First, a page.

Growing Cucurbits from Seed

by Tusha Yakovleva

19dbdbca-5cc2-4034-81d9-0d9869c64690The Cucurbitaceae family occupies so many summer meal fantasies: juicy watermelons, sweet melons, crunchy cucumbers, versatile squash. As your last spring frost dates nears, get a jump start on Cucurbit production by sowing seeds indoors or in a greenhouse. Or, if you aren't in a hurry, get to know how to sow seed directly and plant your cuke, zuke, melon, and (later in the season) pumpkin seeds right in your garden bed.

Our Best Seed Starting Tips for Cucurbits:

1. If starting indoors, start seeds 3-4 weeks before desired transplant date. Your transplant date should always be on or after your last frost date, up to 4-6 weeks later. Later plantings than that will produce fruit but will not have enough time to produce a good crop.

2. Sow 1 seed per cell, 1" deep. We like using cells that measure about 2x2x3" for summer and winter squash, and one a bit smaller for melons and cucumbers. The aim is to transplant seedlings right after they have healthy set of their first true leaves, so they are generally only in their pots for about 3-4 weeks. However, they grow so fast, allowing for a tad bid of extra space in their cells keeps them from getting stressed if you have to wait.

 3. Keep them in direct sun, in a warm spot. Cucurbits need very warm temperatures to "pop" quickly. Place them on a heat mat, or in a very warm spot. 70-80 degrees is the best temperature range. After seedlings emerge, be sure they are in DIRECT SUNLIGHT.

4. Watch out for rodents! If allowed, rodents will certainly dig up and eat all your seeds before they germinate, especially melon and squash seeds. If rodents have access to your seed starting space, cover the cells with screens until the seeds start to germinate.

5. Keep an eye out for cucumber beetles too. Cucumber beetles can be an issue in the greenhouse and the garden in the early spring. Keep seedlings high on a table and cover with very light row cover if you think you might have an issue.

6. Try direct sowing! Direct sowing cucurbit seed is an easy way to start them. Direct-sown plants can even catch up to transplants, if you sow them asap after threat of frost has passed. Another great benefit to direct sowing is that by forcing them to emerge in the outside elements you will be selecting for strong emergence and vigor. To direct sow: Check the final spacing requirements for the variety you are growing and sow seeds at double to triple density. Then thin to the most vigorous seedling after they emerge.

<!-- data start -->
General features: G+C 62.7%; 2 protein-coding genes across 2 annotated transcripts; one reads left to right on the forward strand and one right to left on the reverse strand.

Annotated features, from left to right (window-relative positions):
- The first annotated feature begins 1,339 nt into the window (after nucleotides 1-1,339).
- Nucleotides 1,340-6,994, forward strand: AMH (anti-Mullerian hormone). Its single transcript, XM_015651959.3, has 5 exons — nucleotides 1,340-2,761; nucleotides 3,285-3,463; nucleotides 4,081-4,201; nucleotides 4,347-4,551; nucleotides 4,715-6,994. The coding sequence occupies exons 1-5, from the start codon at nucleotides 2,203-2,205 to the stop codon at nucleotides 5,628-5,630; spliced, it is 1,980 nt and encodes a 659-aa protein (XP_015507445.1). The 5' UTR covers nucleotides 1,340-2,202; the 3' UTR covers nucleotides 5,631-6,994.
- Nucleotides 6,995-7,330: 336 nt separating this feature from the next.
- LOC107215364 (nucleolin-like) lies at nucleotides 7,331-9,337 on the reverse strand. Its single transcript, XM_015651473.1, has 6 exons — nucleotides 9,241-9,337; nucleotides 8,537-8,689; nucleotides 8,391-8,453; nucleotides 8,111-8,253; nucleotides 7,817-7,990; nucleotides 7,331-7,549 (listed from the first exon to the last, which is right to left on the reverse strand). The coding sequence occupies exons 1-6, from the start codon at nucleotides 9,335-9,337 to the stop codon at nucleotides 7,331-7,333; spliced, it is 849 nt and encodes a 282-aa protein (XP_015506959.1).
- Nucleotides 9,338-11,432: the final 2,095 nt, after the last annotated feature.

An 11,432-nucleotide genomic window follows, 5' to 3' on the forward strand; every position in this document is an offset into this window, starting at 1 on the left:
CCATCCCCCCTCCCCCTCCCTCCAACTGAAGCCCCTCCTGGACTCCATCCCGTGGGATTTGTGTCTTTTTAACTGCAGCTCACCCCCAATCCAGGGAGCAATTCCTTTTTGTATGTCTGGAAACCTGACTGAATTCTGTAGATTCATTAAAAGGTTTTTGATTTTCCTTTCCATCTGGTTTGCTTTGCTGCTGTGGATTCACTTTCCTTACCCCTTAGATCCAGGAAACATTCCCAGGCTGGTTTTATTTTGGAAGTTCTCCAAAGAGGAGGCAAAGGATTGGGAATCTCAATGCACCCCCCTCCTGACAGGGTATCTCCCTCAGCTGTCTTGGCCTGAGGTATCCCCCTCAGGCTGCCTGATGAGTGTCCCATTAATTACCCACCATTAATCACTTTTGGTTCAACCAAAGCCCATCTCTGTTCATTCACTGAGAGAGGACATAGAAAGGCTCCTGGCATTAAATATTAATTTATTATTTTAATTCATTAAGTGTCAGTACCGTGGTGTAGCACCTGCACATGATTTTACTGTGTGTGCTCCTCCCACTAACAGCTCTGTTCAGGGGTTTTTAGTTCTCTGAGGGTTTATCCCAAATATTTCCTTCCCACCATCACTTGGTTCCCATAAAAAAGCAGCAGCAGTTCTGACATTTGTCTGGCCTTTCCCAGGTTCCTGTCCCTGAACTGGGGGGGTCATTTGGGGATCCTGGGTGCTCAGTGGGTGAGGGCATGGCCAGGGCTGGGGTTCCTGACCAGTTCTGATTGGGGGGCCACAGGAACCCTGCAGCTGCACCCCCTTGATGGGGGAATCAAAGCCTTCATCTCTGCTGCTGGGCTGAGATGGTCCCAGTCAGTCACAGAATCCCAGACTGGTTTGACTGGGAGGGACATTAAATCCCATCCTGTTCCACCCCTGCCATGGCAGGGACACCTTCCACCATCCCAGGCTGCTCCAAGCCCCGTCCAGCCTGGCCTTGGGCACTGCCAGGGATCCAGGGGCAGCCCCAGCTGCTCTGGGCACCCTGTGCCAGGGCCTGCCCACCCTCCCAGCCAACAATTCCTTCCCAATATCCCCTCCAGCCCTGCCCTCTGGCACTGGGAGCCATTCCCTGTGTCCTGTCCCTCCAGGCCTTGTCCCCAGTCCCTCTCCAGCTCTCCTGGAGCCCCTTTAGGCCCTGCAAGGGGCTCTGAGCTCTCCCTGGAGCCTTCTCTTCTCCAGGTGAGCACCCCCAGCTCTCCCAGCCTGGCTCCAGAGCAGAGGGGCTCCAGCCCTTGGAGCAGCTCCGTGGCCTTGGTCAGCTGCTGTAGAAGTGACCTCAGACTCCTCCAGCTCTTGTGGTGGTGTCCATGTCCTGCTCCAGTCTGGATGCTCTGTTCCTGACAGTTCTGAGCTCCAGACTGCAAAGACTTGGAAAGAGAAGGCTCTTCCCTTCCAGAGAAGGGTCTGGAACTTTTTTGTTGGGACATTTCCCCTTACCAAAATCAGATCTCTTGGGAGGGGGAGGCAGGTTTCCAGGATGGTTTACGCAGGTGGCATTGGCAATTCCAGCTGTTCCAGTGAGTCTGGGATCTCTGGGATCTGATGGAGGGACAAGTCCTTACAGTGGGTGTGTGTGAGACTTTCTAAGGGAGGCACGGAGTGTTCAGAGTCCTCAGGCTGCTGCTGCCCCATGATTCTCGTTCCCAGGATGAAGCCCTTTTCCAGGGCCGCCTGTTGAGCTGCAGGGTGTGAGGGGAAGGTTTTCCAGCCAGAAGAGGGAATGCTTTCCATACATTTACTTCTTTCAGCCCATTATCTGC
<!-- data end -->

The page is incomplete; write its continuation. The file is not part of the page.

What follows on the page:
Variety Recommendations


For small spaces and container gardens try:

Winter Squash: Cornell's Bush Delicata this true bush habit winter squash and takes up the least amount of space out of all our winter squash varieties. Expect 2-5 fruits from each plant.

Cucumber: Homemade Pickles Cucumber though this variety vines, they are short and very controllable. Can also be grown in containers.

Summer Squash: Cocozelle Zucchini is the most compact zucchini we offer. Plus, this variety has the best flavor.

For something new:

Winter Squash: Violina Rugosa needs space and time, but it's well worth it if you can spare it! Large warty fruits encase sweet, smooth flesh with outstanding flavor.

Cucumber: Yamato Sanjaku is a long, thin skinned cucumber, and a near and dear variety to the staff here. We recommend trellising for straight, easy to chop fruits.

Watermelon: Sweet Siberian Watermelon is our favorite watermelon for flavor and color! The bright orange glow flesh is cooling on a hot summer day.

Melon: Banana Melons are unlike any other melon! The looks don't take anything away from the flavor. It's not banana-like, but it is one of the best tasting melons out there.

IMG_2228For market gardens:

Winter Squash: Waltham Butternut is one of those classics that just keeps on being great. High yielding with quality fruits and great flavor.

Cucumber: Silver Slicer white cucumbers are novel but do not disappoint. Sweet, pleasant flavor lacks bitterness, plus this variety was bred by Cornell University breeders to be Powdery Mildew Resistant.

Summer Squash: Dark Star Zucchini shines in less than ideal conditions. Classically bred for uniformity, yield and drought tolerance.